People often ask me what it’s like being a fire fighter. What do we DO all day? Well, here’s an insight into station life. To use firey lingo, we work a 10/14 roster, that’s two ten hour days followed by two fourteen hour nights on an eight day cycle. I’ll usually drive into the station for 7am. Officially that’s an hour early but we always do the right thing by the guys coming off the shift before. As soon as they are relieved they can go. You always hope you don’t get a fire call at changeover of shift as that involves a mad scramble to get you gear on and get on the truck before you’ve had a chance to check everything. We always have a brief chat to the boys coming off shift, although more often than not it’ll be more of a reciprocal grunt fest particularly if it’s been a busy night.
The day starts in the mess room over a cup of tea and brekkie and a general debrief of our ‘four off’ which is short hand for the four days off we get after our four shifts on. Our official start time is 8am at which point we check all our equipment. The designated driver checks the pump – that’s firey speak for the truck as its job is basically to pump out water at a high enough pressure to quell whatever raging inferno we happen to turn up to. We check our own breathing apparatus or ‘BA’ although the old fellas still call it a ‘caper’. Then there’s an inventory of gear to check on the truck, the gas detector, the thermal imaging camera, the hydraulic rescue gear (known as the ‘jaws of life to the general public’), the foam eductor and its attachments used for stubborn car fires or jobs where there’s a lot of flammable gases, the Haz Mat (that’s short for Hazardous Material) decontamination equipment. The list goes on…. There’s a lot of gear on that truck and I haven’t even mentioned the hoses!
After that we do our ‘Station work’ which is basically house work for the fire station AKA cleaning, vacuuming, mopping, scrubbing toilets and generally looking after the station in the same way you would your home. Of course, during all of this the bells may well go. The bells are in fact not bells at all anymore. It’s more of an automated siren that ascends in volume before a voice tells you what you’re turning out to. As soon as you hear that first click of the siren your heart rate goes up. You could be turning out to a massive factory fire, a bomb blast, a Haz Mat spill, a car accident to name but a few. Then again you could just be turning out to a routine ‘AFA’ better known to most as an automatic fire alarm (or just a plain pain in the butt) which more often than not means a builder has created dust that set off the fire alarm, or someone had a shower and left the door open or even more exciting than that, someone burnt their sausages!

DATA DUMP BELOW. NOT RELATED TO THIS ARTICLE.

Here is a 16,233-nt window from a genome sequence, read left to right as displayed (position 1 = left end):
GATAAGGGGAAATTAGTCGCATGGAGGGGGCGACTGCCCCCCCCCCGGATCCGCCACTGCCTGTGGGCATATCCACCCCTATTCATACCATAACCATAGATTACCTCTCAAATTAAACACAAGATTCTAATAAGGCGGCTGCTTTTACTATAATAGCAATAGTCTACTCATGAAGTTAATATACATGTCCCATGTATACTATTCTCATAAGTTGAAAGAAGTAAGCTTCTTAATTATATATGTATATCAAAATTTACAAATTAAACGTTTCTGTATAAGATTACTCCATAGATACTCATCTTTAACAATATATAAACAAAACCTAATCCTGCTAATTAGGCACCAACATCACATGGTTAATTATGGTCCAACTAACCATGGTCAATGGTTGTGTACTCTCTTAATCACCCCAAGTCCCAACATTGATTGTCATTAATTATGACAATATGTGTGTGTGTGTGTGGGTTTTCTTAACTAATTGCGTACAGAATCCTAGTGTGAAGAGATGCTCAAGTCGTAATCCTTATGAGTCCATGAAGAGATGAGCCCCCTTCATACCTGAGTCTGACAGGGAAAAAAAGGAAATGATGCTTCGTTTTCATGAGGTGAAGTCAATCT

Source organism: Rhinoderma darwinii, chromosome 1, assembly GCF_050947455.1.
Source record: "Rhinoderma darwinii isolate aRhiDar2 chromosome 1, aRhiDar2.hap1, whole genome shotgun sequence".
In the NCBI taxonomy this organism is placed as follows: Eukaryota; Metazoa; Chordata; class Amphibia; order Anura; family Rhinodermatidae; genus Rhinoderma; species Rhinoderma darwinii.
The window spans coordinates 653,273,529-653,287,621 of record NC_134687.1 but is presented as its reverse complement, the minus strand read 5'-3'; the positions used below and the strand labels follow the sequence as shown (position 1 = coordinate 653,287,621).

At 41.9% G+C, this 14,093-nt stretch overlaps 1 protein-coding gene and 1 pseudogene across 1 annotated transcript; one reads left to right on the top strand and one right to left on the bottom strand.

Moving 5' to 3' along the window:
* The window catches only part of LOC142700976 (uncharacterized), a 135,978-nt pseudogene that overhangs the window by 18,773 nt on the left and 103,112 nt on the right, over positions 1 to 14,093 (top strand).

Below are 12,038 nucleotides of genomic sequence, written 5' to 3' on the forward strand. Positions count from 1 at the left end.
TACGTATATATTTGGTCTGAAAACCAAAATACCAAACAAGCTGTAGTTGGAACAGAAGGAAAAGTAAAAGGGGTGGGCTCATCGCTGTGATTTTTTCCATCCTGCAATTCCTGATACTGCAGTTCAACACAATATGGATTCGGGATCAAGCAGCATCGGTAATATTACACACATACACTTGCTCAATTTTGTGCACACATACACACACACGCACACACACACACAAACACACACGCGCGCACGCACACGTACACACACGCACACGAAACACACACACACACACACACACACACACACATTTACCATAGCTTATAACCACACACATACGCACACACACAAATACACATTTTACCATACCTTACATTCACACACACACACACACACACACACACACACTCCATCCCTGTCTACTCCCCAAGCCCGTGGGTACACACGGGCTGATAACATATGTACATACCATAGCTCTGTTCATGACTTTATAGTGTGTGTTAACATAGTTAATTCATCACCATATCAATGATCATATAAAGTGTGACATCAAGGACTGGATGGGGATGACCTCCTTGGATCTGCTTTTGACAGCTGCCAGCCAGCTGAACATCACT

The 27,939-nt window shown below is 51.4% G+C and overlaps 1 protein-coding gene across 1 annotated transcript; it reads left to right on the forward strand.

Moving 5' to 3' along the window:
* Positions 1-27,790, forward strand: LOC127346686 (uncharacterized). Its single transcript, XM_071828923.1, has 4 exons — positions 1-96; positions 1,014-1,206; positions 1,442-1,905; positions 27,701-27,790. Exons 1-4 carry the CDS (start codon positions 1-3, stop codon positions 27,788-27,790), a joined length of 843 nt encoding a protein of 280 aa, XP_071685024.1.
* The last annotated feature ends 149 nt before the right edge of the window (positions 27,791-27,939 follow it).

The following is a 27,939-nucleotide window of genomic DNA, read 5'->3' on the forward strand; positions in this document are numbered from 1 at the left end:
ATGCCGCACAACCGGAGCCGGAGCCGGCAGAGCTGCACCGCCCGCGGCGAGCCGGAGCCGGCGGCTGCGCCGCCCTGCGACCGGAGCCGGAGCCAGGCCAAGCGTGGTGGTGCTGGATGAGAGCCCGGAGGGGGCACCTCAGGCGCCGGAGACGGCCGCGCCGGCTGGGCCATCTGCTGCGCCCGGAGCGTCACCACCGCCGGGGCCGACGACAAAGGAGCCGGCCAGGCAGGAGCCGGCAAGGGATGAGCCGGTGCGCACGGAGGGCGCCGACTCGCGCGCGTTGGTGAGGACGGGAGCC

Every now and again especially at night, one of those AFA’s will be a working job and we’ve got to be ready to go, hence you may well see fire engines flying around the city over and over again without hearing that there’s been a big fire anywhere. So, no…. we’re not just putting on our lights and sirens just for the fun of it!
We often do community education presentations. In case you didn’t know kids LOVE fire fighters and their trucks! We’ll take the truck around to local schools and teach the kids about fire safety messages which generally ends up as a free for all on the truck and a few tantrums when it’s time to go because ‘Jonny’ got to sit in the drivers seat for longer than ‘Scotty’ did.
We also do drill just like the army or navy do. It could be knots or cordage drill where we rescue a dummy from a cliff or a building top or it could be ladders drill or a scenario of a house fire with limited water supply and difficult access. There’s an endless list depending on the creativity of your boss! Finally we’ve all got some sort of study to do. I’m studying at TAFE, a two year course to enable me to sit for my station officers exam. It’s always testing when you’re in the middle of an assignment and the bells go. By the time we get back I’ve forgotten where I was at and you have to start all over again.
The thing people don’t realise about station life is that if one of us has to go to the bank or buy some lunch then we all have to go and so does the truck! All in all the days go pretty quickly!
So there you have it… a first little insight into fire station life…